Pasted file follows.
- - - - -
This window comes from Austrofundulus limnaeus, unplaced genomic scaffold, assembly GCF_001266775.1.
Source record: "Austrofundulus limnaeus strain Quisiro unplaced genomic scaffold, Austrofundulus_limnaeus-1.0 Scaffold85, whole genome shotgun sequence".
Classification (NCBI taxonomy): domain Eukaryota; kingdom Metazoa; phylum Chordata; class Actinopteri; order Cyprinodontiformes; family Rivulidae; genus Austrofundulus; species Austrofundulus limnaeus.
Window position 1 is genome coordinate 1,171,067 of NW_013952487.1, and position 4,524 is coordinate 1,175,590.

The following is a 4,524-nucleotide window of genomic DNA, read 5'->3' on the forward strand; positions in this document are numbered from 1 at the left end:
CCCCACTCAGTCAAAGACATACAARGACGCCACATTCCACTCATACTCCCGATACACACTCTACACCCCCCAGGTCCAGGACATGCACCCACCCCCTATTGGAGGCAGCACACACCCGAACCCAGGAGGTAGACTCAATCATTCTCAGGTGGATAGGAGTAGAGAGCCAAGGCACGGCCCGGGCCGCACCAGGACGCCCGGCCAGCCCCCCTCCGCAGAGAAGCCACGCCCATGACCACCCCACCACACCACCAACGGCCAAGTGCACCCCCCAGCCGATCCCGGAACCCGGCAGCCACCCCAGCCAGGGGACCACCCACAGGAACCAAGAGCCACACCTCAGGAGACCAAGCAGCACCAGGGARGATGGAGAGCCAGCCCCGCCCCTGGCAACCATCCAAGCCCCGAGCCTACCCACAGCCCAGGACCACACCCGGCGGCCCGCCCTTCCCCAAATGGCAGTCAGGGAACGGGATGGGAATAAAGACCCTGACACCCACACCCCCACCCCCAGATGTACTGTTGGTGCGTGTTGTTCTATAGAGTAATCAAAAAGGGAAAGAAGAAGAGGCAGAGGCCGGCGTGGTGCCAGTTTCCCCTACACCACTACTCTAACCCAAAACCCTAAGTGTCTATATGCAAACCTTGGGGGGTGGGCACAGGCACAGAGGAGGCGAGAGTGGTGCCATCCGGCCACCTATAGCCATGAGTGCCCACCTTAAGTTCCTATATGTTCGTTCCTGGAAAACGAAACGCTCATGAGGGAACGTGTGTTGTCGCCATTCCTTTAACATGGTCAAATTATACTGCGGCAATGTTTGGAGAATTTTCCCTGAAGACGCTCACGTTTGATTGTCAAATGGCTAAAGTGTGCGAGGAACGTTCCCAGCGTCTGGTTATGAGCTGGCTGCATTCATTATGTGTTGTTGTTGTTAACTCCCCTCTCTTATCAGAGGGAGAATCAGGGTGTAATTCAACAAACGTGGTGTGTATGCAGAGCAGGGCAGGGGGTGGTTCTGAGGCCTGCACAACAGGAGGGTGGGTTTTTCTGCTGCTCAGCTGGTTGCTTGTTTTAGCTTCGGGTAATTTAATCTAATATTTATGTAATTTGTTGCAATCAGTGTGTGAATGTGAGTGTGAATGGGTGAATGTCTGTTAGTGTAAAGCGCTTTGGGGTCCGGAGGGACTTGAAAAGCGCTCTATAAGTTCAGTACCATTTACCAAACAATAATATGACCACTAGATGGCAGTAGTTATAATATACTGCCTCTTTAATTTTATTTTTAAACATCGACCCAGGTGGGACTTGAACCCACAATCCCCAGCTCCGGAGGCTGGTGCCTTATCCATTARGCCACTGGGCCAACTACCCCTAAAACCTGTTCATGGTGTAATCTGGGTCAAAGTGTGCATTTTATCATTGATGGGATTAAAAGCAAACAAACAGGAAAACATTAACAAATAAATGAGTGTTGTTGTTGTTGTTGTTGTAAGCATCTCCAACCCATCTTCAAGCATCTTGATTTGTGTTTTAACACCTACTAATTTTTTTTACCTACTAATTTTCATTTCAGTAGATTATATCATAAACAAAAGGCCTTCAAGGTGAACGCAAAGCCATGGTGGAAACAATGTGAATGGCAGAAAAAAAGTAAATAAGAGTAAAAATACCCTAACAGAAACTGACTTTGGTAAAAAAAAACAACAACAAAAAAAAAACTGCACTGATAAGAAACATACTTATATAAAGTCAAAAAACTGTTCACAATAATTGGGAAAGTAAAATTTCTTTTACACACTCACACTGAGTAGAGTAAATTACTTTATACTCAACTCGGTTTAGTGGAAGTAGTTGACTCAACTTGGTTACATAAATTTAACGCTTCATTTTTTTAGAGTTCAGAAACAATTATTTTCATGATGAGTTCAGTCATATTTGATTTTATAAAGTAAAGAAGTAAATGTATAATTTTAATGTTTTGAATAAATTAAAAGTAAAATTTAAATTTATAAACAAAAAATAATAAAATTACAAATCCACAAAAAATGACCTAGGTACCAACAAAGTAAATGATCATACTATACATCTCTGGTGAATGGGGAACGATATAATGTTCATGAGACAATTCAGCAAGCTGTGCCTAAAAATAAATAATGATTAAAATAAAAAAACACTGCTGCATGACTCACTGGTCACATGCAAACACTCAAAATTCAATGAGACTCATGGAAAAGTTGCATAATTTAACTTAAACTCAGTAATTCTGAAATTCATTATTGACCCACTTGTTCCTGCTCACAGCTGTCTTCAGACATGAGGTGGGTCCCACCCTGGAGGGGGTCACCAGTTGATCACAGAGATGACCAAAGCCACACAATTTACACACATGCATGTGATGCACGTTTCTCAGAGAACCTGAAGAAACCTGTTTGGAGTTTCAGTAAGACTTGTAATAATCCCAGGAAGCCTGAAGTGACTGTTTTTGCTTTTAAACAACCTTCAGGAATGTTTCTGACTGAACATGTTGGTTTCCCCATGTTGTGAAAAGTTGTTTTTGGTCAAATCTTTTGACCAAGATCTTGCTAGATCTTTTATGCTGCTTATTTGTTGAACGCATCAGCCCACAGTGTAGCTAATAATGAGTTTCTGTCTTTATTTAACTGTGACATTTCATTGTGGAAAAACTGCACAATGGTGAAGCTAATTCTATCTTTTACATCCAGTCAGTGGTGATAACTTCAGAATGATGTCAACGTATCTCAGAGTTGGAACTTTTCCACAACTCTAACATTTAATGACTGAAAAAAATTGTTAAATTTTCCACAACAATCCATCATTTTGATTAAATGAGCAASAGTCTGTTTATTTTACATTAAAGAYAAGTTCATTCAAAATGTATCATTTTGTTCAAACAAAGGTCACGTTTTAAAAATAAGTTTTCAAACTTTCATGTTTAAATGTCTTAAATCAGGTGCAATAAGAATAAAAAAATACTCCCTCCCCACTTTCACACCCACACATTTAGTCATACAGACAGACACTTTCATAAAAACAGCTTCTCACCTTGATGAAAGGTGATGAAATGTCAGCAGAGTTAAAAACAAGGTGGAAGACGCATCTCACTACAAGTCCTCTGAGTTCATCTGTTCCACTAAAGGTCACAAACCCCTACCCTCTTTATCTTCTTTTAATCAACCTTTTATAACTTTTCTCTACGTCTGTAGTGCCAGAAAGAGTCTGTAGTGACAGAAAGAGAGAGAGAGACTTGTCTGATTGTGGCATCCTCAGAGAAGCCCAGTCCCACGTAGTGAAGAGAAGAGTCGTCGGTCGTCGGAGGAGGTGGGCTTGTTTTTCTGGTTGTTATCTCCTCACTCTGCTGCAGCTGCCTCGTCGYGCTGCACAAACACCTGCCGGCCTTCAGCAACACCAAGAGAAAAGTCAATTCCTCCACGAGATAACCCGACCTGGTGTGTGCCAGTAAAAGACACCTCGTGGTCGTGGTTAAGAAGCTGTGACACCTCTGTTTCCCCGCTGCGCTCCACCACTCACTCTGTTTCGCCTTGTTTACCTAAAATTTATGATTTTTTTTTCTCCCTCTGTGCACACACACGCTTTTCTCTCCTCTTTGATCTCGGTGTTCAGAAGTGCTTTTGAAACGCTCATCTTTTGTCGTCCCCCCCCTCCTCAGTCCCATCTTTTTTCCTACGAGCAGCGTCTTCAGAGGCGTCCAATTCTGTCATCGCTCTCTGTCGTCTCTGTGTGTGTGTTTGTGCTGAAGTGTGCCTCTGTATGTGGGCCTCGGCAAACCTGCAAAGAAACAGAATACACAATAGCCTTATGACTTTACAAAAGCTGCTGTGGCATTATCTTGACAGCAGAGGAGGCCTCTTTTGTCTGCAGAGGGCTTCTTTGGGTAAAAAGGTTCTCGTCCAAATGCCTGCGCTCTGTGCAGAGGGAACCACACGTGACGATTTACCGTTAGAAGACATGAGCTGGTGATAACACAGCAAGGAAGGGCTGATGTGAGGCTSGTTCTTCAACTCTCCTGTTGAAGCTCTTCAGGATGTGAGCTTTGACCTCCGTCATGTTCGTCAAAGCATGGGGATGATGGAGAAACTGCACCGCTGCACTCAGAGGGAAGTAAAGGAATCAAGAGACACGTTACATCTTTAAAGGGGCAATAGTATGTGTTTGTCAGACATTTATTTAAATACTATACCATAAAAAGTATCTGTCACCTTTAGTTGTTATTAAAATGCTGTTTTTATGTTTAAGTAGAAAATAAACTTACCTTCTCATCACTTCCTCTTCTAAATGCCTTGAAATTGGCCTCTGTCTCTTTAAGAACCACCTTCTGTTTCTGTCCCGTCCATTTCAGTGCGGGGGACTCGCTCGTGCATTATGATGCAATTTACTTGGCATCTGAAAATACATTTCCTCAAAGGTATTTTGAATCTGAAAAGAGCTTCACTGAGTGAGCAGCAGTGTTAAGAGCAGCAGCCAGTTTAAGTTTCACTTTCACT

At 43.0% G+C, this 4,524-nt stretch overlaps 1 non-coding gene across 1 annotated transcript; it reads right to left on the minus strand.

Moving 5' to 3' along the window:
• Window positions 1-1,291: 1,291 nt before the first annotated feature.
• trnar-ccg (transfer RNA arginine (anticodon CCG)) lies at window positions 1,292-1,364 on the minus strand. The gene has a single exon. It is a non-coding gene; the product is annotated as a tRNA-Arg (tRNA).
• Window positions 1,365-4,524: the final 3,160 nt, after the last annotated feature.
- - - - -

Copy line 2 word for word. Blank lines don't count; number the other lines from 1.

Source record: "Austrofundulus limnaeus strain Quisiro unplaced genomic scaffold, Austrofundulus_limnaeus-1.0 Scaffold85, whole genome shotgun sequence".